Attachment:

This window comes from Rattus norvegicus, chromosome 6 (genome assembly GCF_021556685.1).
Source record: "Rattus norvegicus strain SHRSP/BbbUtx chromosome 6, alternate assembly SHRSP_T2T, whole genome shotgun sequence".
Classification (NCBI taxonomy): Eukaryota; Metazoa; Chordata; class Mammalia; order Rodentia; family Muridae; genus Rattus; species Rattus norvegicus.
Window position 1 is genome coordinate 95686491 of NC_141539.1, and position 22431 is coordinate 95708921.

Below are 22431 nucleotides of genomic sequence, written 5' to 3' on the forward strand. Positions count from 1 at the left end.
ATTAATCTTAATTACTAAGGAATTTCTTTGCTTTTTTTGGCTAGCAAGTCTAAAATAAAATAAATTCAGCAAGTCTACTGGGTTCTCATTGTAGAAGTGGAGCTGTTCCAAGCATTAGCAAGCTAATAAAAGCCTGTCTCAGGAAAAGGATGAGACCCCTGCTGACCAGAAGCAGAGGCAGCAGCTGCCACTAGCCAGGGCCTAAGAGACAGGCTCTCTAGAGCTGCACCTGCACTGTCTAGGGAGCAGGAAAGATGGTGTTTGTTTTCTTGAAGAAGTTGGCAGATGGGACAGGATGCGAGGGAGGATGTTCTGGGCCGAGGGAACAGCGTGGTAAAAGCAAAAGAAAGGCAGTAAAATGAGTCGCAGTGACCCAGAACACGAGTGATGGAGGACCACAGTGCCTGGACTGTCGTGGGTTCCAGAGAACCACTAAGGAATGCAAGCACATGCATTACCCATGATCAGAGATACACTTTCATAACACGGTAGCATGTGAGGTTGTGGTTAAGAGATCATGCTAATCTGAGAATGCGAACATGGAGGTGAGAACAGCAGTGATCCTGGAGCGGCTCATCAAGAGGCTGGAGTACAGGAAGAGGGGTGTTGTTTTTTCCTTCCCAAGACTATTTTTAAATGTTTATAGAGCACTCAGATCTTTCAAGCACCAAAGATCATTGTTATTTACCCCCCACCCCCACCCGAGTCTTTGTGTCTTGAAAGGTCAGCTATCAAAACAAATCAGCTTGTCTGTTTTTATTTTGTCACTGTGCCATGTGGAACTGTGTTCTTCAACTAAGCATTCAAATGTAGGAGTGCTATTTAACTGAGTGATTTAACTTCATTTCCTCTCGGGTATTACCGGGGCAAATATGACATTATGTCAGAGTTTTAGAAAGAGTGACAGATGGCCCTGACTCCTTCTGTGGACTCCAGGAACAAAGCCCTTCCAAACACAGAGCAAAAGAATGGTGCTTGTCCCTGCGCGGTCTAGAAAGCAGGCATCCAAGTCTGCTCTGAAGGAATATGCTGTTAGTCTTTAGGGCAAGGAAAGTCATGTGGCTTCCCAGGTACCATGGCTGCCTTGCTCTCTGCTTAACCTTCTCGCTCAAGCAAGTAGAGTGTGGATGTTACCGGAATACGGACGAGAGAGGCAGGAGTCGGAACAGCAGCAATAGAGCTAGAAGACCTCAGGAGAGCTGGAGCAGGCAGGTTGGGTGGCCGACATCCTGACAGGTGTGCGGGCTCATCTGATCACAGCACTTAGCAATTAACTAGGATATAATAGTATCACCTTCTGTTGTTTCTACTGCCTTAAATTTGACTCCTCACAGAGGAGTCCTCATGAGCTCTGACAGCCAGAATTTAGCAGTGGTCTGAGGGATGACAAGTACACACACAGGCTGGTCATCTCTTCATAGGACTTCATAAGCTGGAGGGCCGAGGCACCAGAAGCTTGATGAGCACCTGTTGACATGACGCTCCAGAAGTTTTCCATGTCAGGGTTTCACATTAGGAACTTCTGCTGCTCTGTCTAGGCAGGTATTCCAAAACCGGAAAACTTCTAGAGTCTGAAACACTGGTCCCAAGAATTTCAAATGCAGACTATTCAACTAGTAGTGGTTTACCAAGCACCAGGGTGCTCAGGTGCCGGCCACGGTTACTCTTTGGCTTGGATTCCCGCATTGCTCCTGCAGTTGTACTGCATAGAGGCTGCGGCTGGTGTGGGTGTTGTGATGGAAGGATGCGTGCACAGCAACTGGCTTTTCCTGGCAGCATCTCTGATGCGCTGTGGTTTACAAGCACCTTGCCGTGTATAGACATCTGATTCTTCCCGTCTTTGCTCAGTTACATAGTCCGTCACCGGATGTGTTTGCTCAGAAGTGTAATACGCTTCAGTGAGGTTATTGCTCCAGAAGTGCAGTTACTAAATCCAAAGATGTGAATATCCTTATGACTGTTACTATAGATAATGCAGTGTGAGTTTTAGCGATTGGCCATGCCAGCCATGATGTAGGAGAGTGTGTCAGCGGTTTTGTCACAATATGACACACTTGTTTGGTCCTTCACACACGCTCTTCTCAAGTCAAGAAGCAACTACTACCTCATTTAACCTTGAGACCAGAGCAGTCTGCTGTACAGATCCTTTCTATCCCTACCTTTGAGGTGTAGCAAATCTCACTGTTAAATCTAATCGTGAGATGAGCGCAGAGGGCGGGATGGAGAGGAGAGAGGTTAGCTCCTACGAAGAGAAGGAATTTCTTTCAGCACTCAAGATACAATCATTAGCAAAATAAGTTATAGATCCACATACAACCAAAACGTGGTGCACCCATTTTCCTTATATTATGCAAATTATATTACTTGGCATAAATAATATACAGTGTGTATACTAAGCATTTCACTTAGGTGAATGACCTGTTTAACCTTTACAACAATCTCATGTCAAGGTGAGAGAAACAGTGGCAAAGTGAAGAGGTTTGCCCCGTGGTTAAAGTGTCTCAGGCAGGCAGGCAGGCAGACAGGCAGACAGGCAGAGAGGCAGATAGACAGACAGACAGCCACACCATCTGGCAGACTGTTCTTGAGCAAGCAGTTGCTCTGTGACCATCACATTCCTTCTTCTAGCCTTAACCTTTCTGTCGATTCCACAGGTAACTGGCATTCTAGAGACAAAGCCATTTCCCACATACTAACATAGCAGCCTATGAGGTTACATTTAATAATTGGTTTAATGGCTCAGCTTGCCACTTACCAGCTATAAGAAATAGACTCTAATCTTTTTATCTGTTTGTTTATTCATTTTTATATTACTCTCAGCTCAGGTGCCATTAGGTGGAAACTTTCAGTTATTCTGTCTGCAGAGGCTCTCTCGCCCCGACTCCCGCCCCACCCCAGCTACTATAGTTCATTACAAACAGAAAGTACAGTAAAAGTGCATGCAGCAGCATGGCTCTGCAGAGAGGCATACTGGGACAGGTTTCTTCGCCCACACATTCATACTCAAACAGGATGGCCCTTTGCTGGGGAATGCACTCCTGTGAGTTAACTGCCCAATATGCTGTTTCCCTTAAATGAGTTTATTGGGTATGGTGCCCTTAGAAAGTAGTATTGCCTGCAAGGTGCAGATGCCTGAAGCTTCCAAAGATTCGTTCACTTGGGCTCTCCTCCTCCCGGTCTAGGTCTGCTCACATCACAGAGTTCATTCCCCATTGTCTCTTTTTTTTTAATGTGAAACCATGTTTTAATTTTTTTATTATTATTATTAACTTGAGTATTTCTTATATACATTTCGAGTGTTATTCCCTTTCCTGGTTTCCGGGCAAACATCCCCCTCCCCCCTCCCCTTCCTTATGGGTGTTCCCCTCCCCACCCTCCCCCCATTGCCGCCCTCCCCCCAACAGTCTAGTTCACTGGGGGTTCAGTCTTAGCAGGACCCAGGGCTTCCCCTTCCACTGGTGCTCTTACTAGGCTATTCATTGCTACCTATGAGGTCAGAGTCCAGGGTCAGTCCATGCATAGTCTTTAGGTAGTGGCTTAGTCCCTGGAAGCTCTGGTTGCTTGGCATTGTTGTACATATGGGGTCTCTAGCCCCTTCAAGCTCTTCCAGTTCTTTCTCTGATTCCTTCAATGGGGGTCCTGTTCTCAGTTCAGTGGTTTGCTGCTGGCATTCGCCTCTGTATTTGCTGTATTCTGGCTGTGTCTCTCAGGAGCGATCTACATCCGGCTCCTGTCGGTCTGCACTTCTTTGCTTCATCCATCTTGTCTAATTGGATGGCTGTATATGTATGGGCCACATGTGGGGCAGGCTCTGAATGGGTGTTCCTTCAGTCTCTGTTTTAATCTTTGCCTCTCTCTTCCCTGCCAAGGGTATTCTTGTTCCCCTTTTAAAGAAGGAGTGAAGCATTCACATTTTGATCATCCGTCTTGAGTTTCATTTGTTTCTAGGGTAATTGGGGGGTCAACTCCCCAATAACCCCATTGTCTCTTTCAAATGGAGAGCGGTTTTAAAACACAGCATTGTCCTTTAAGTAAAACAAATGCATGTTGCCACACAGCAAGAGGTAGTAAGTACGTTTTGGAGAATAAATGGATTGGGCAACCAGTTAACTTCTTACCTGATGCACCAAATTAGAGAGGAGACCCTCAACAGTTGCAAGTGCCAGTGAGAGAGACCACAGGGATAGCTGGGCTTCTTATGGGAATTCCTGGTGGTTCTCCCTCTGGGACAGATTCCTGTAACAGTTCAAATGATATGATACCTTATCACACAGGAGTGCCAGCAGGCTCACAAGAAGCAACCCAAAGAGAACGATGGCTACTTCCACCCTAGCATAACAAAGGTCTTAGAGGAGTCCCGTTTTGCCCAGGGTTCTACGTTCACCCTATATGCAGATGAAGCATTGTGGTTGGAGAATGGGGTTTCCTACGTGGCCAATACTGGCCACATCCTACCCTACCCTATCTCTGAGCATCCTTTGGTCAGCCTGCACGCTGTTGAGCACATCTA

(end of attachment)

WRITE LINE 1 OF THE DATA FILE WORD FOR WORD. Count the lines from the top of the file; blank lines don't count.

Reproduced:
This window comes from Rattus norvegicus, chromosome 6 (genome assembly GCF_021556685.1).